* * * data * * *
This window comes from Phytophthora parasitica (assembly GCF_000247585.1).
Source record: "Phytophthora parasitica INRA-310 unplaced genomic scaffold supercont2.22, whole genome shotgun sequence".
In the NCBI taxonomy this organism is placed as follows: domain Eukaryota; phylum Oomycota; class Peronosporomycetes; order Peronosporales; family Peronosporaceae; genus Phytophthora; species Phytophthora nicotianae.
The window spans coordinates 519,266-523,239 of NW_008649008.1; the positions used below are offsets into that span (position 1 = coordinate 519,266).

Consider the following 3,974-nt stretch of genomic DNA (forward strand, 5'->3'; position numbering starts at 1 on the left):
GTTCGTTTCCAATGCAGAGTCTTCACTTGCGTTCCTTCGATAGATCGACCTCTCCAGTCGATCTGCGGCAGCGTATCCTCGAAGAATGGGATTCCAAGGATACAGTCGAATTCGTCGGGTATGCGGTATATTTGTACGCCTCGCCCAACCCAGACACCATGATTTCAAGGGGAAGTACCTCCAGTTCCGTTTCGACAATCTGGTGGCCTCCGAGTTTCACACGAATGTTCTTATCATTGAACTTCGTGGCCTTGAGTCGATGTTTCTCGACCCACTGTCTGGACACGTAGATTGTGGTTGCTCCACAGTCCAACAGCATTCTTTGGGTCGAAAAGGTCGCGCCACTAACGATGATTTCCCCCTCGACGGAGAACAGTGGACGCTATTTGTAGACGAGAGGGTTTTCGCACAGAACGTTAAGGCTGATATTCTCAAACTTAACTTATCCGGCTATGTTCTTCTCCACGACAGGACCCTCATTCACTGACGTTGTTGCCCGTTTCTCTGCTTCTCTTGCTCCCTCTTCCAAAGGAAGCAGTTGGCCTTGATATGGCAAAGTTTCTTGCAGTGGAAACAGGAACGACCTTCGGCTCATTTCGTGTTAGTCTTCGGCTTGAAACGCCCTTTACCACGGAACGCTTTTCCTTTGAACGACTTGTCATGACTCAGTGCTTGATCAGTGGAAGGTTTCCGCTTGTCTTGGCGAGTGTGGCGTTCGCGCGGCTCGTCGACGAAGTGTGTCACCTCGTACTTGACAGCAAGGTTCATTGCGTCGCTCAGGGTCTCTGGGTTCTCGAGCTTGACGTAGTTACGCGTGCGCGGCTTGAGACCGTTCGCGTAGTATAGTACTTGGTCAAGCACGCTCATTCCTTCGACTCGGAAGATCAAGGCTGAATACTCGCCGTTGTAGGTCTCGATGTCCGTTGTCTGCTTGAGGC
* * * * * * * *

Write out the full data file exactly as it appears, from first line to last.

This window comes from Phytophthora parasitica (assembly GCF_000247585.1).
Source record: "Phytophthora parasitica INRA-310 unplaced genomic scaffold supercont2.22, whole genome shotgun sequence".
In the NCBI taxonomy this organism is placed as follows: domain Eukaryota; phylum Oomycota; class Peronosporomycetes; order Peronosporales; family Peronosporaceae; genus Phytophthora; species Phytophthora nicotianae.
The window spans coordinates 519,266-523,239 of NW_008649008.1; the positions used below are offsets into that span (position 1 = coordinate 519,266).

Consider the following 3,974-nt stretch of genomic DNA (forward strand, 5'->3'; position numbering starts at 1 on the left):
GTTCGTTTCCAATGCAGAGTCTTCACTTGCGTTCCTTCGATAGATCGACCTCTCCAGTCGATCTGCGGCAGCGTATCCTCGAAGAATGGGATTCCAAGGATACAGTCGAATTCGTCGGGTATGCGGTATATTTGTACGCCTCGCCCAACCCAGACACCATGATTTCAAGGGGAAGTACCTCCAGTTCCGTTTCGACAATCTGGTGGCCTCCGAGTTTCACACGAATGTTCTTATCATTGAACTTCGTGGCCTTGAGTCGATGTTTCTCGACCCACTGTCTGGACACGTAGATTGTGGTTGCTCCACAGTCCAACAGCATTCTTTGGGTCGAAAAGGTCGCGCCACTAACGATGATTTCCCCCTCGACGGAGAACAGTGGACGCTATTTGTAGACGAGAGGGTTTTCGCACAGAACGTTAAGGCTGATATTCTCAAACTTAACTTATCCGGCTATGTTCTTCTCCACGACAGGACCCTCATTCACTGACGTTGTTGCCCGTTTCTCTGCTTCTCTTGCTCCCTCTTCCAAAGGAAGCAGTTGGCCTTGATATGGCAAAGTTTCTTGCAGTGGAAACAGGAACGACCTTCGGCTCATTTCGTGTTAGTCTTCGGCTTGAAACGCCCTTTACCACGGAACGCTTTTCCTTTGAACGACTTGTCATGACTCAGTGCTTGATCAGTGGAAGGTTTCCGCTTGTCTTGGCGAGTGTGGCGTTCGCGCGGCTCGTCGACGAAGTGTGTCACCTCGTACTTGACAGCAAGGTTCATTGCGTCGCTCAGGGTCTCTGGGTTCTCGAGCTTGACGTAGTTACGCGTGCGCGGCTTGAGACCGTTCGCGTAGTATAGTACTTGGTCAAGCACGCTCATTCCTTCGACTCGGAAGATCAAGGCTGAATACTCGCCGTTGTAGGTCTCGATGTCCGTTGTCTGCTTGAGGC